W3C home > Mailing lists > Public > public-geolocation@w3.org > October 2008

Re: Location privacy concerns

From: Alissa Cooper <acooper@cdt.org>
Date: Fri, 24 Oct 2008 15:20:12 -0400
Cc: public-geolocation@w3.org
Message-Id: <B873E290-DC22-40FC-8691-26F1F6ED6C2B@cdt.org>
To: Ian Hickson <ian@hixie.ch>

(John is traveling and offline until Monday, but I will weigh in with  
a few thoughts in the meantime.)

On Oct 23, 2008, at 4:23 PM, Ian Hickson wrote:
> Could you elaborate on the exact scenario through which a user's  
> privacy
> can be violated?
> As I understand it, the user has full control over whether a site has
> access to this information or not, and would thus only give the
> information to a site that the user trusts to not abuse the  
> information.
> If the user doesn't trust the site not to abuse the information,  
> then it
> doesn't matter what privacy theory is passed along with the  
> location, the
> site can't be trusted to make abuse it (by definition).

This seems to assume that the only scenario in which this API will be  
used is when a user manually enters his location information on a site  
or manually authorizes that site to obtain his location. I imagine  
that the use cases for the spec are actually much broader, and may  
well encompass scenarios where the user is not involved in providing  
his location information or authorizing its use.

Consider a slight variation on the existing Geode add-on as an  
example. Right now, when you visit a site that requests your location,  
Geode prompts you to decide whether and with what specificity your  
location information can be shared with the site. But what if this  
prompt didn't exist? Then the site would request location information,  
and it would be delivered without the user being involved (this is  
exactly what happens already with IP address-based geolocation  
lookups). Although existing implementations may obtain permission, it  
seems plausible (and likely) for user agents to implement the API such  
that sites can directly obtain location information without  
interacting with the user.

This could be an attractive avenue for, say, third-party advertisers  
who want to serve location-based ads but don't want to (or aren't  
allowed by the site to) interject a request for permission from the  

The spec does not appear to be limited in any way to the case where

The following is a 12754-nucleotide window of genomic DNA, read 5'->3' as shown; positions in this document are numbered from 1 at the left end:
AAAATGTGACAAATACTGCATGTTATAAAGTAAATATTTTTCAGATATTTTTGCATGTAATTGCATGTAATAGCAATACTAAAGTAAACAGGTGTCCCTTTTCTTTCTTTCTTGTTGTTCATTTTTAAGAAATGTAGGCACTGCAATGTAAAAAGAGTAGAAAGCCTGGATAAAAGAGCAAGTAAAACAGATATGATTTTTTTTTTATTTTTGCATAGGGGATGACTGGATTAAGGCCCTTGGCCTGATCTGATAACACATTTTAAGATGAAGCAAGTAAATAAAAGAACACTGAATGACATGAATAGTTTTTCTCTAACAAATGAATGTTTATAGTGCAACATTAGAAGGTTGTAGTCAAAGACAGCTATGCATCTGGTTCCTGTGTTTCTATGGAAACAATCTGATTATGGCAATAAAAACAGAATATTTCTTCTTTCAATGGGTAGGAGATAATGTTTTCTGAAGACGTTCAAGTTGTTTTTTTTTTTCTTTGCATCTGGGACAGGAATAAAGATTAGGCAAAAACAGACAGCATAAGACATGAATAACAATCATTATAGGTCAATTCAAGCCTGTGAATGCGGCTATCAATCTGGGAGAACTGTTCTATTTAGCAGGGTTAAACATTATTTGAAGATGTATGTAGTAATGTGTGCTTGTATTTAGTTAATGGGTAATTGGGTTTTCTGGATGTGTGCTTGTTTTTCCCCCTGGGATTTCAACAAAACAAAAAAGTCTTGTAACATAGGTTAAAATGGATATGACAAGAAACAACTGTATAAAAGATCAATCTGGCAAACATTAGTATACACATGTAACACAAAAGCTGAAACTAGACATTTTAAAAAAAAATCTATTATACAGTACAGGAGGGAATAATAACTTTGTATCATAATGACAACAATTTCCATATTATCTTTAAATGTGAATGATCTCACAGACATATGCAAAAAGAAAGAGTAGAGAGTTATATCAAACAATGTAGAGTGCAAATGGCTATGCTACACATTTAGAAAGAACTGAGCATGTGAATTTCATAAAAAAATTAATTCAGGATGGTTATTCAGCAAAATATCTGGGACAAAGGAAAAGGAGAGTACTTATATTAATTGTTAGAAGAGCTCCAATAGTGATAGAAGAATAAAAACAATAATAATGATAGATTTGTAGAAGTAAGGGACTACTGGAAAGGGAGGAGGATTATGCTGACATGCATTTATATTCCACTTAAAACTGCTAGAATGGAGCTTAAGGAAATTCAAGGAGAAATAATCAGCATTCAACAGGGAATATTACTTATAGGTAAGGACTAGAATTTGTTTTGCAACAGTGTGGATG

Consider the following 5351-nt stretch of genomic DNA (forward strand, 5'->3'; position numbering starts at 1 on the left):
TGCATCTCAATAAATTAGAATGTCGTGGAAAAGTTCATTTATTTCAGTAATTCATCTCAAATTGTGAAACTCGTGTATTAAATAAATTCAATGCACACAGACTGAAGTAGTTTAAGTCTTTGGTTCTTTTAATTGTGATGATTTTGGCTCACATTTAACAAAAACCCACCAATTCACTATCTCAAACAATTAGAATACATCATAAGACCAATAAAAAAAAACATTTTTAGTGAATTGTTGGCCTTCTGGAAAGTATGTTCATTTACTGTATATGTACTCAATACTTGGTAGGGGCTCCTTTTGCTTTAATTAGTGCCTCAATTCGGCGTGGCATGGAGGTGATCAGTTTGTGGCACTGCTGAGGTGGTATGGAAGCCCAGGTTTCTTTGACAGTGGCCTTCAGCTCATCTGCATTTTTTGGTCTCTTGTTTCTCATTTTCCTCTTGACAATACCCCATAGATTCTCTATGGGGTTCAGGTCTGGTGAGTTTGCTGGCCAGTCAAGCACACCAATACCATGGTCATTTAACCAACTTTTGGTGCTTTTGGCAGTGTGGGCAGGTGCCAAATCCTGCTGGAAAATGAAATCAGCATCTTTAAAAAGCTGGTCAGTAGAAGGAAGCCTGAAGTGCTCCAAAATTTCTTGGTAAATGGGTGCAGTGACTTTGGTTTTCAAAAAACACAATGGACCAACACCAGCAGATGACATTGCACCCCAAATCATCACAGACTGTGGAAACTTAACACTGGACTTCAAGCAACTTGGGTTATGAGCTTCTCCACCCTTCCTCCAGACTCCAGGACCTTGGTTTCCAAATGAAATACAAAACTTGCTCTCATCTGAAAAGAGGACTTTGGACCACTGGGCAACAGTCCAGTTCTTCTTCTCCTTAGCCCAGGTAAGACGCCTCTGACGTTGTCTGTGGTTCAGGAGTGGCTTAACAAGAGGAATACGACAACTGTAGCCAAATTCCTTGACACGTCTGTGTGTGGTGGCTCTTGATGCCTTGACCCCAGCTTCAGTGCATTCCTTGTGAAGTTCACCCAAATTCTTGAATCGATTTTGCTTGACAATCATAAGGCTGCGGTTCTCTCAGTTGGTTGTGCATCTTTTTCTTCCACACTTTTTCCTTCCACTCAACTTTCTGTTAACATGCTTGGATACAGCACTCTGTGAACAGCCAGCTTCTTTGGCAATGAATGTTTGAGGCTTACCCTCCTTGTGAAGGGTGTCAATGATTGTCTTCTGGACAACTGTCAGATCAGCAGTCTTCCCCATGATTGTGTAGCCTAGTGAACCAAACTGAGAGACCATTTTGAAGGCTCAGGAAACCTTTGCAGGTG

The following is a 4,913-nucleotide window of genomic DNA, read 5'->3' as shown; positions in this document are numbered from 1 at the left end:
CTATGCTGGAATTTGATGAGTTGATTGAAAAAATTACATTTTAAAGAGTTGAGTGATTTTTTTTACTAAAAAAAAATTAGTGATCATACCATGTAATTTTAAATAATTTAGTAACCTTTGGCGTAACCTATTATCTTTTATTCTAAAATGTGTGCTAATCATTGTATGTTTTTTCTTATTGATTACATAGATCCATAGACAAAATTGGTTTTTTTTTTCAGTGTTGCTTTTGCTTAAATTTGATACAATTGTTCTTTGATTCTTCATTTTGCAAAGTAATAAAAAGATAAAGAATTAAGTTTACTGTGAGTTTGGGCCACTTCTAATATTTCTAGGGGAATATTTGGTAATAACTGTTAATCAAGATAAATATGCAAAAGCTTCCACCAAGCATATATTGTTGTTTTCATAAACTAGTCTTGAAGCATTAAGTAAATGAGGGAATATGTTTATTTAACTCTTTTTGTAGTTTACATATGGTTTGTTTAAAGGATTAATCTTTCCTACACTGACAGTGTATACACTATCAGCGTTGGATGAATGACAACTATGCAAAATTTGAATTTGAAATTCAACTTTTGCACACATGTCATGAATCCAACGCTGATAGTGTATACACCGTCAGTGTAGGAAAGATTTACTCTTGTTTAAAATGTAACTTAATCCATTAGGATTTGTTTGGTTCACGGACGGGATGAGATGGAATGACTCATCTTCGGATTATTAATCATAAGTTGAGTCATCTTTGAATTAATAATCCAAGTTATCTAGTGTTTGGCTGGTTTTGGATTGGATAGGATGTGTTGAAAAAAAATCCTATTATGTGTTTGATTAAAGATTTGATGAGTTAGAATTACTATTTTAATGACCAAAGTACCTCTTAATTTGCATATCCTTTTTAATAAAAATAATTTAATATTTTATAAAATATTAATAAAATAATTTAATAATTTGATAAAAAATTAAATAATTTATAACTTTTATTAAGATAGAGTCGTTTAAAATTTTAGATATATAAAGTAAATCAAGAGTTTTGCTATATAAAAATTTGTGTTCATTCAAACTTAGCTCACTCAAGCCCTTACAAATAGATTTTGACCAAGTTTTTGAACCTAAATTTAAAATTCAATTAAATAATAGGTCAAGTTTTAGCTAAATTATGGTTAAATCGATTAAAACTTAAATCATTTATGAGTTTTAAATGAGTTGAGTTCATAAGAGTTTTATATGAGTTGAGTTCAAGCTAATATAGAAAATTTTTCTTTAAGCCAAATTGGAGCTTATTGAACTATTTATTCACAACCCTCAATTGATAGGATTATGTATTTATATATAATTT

users have full control. If that is the intention, we should discuss  
how to make it explicit (although even in that case there would still  
be value in crafting the spec such that sites will be more likely to  
take privacy considerations into account).

> This seems equivalent to all other private information a user gives  
> a site
> access to, such as credit card details, social security numbers,
> preferences, etc. The information is held under the terms of the  
> site's
> privacy policy, and the user makes a decision as to whether to  
> provide the
> information based on whether they trust the site operator or not.

Relying on a site's privacy policy for enforcement of privacy rules  
strikes me as a much riskier approach than, at a minimum, forcing  
sites to consider privacy rules that are always automatically conveyed  
together with location information. Take the example of a pizza place.  
You provide your location information to a pizza place's web site, and  
it returns to you the nearest chain location. An average user probably  
expects the pizza place to get rid of his location information  
relatively soon afterward. But what if the pizza place keeps it, or  
sells it? What if law enforcement then comes and asks for all of the  
pizza place's location info? It is far preferable from a privacy  
perspective for the pizza place to be forced to confront these issues  
when it receives location data accompanied by rules explaining the  
user's preference not to have his location data stored. The rules can  
still be ignored. But without them, the pizza place can much more  
easily absolve itself of all responsibility for the data it collects  
merely by stating its practice of retaining location information  
indefinitely in a privacy policy which no average user is likely to  
read. With rules attached, the pizza place must at the very least  
develop a rationale for ignoring the rules.

If you decouple the conveyance of location information from the rules  
associated with that information, it's an invitation for sites to  
ignore privacy altogether. Given that location information may be  
extremely sensitive, forcing sites to at least think through an  
approach to privacy, rather than skirting it entirely, seems sensible.

It is certainly true that much of the data shared on the web today is  
governed by privacy policies. If we decided today to develop a  
standard for the conveyance of social security numbers on the web, I  
think it would be a good idea to consider how such a standard could  
have rules or user preferences about the onward transfer of the  
numbers built into it. That's not the standard we're focused on, but  
we are focused on conveying location information, which can be just as  
sensitive if not more sensitive in certain contexts than the kinds of  
data you list above. So I think it makes sense for those involved in  
this effort to consider how we can improve over the status quo for  
conveying user data on the web.


Alissa Cooper
Chief Computer Scientist
Center for Democracy and Technology
1634 I Street NW, Suite 1100
Washington, DC 20006
202 637 9800
fax 202 637 0968
Received on Sunday, 26 October 2008 15:27:02 UTC

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